Transcripts of alpha-fetoprotein (Afp), H19, and insulin-like growth factor 2 (Igf2) genes are highly expressed in mouse fetal liver, but decrease drastically during maturation. While transcriptional regulation of these genes has been well studied, the post-transcriptional regulation of their developmental decrease is poorly understood. Here, we show that shortening of poly(A) tails and subsequent RNA decay are largely responsible for the postnatal decrease of Afp, H19, and Igf2 transcripts in mouse liver. IGF2 mRNA binding protein 1 (IMP1), which regulates stability and translation efficiency of target mRNAs, binds to these fetal liver transcripts. When IMP1 is exogenously expressed in mouse adult liver, fetal liver transcripts show higher expression and possess longer poly(A) tails, suggesting that IMP1 stabilizes them. IMP1 declines concomitantly with fetal liver transcripts as liver matures. Instead, RNA-binding proteins (RBPs) that promote RNA decay, such as cold shock domain containing protein E1 (CSDE1), K-homology domain splicing regulatory protein (KSRP), and CUG-BP1 and ETR3-like factors 1 (CELF1), bind to 3′ regions of fetal liver transcripts. These data suggest that transitions among RBPs associated with fetal liver transcripts shift regulation from stabilization to decay, leading to a postnatal decrease in those fetal transcripts.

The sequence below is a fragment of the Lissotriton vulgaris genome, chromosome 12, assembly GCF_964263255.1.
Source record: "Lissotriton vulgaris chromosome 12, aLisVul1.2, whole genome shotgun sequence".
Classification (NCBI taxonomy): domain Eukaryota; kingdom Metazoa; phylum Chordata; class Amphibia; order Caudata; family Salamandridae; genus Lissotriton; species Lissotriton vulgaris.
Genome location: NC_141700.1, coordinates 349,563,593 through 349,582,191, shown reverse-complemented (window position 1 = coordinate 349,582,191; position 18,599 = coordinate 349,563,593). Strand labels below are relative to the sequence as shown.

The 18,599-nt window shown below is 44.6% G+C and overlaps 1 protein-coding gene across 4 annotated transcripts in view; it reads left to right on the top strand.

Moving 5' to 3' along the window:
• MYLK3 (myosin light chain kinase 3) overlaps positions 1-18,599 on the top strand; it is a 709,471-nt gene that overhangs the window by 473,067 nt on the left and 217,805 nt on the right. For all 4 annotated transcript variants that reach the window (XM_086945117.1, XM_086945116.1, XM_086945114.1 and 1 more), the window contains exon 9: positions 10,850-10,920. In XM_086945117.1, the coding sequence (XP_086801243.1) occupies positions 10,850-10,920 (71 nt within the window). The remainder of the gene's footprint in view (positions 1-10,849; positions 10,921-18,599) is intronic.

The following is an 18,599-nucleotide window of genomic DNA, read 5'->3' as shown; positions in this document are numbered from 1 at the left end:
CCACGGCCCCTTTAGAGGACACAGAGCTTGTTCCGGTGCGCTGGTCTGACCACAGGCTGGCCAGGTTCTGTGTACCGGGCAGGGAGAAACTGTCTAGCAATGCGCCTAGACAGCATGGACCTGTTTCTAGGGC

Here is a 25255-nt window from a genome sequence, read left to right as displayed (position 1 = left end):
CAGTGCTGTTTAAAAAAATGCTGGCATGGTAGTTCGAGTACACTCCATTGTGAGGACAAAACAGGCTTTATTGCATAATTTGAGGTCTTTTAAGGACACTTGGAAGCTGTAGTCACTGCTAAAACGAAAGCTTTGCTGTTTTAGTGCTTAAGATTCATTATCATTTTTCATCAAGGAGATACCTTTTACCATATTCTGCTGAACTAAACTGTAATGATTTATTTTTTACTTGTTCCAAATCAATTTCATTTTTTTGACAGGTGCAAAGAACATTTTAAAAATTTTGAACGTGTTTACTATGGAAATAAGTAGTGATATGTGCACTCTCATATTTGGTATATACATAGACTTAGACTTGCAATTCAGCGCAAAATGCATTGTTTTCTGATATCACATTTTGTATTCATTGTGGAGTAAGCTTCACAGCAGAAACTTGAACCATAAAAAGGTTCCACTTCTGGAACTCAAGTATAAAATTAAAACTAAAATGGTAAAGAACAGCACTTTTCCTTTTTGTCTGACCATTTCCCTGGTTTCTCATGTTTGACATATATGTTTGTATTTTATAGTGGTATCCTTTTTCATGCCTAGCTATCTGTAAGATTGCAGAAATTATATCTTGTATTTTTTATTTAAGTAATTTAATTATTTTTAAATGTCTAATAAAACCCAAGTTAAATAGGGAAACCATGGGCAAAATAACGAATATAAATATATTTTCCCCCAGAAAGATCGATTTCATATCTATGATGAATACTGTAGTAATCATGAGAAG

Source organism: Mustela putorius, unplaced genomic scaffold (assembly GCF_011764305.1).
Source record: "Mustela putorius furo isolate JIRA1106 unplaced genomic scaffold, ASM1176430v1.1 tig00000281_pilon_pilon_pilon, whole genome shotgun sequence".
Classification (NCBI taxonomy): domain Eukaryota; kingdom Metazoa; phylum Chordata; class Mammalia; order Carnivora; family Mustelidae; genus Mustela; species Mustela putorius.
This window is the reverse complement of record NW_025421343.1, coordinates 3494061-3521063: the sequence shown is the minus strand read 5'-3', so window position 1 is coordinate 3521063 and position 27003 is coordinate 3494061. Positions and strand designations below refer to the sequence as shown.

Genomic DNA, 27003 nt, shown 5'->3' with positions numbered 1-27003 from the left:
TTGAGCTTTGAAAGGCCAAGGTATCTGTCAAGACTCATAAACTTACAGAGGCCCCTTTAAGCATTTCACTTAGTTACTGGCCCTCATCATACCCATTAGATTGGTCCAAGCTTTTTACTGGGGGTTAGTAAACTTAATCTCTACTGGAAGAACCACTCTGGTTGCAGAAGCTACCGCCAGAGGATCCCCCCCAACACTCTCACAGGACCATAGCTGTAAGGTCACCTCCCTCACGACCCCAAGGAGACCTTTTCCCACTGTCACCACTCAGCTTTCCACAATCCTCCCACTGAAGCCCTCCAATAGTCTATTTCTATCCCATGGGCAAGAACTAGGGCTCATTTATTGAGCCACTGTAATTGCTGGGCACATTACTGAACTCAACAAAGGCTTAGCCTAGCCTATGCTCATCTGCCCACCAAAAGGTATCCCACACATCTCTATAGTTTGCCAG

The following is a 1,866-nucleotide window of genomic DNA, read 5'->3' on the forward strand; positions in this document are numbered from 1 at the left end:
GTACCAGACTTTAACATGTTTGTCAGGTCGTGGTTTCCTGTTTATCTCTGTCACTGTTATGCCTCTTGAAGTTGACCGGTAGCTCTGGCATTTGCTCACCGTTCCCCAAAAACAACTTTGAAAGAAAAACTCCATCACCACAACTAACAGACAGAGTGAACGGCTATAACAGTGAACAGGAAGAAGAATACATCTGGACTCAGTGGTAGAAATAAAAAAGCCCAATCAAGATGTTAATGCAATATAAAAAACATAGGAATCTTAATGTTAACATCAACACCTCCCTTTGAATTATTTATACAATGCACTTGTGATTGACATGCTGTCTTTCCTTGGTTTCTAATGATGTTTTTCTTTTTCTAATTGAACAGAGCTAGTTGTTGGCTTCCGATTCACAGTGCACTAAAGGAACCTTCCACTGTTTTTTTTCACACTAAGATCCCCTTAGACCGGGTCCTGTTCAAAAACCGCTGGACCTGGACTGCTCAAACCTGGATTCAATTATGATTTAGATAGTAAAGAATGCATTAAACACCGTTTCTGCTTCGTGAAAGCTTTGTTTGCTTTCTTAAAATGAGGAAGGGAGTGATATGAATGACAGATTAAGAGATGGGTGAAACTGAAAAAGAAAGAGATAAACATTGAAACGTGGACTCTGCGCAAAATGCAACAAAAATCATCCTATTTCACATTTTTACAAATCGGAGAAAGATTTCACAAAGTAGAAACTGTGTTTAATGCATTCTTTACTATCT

ASJC Scopus subject areas
- コンピュータ サイエンスの応用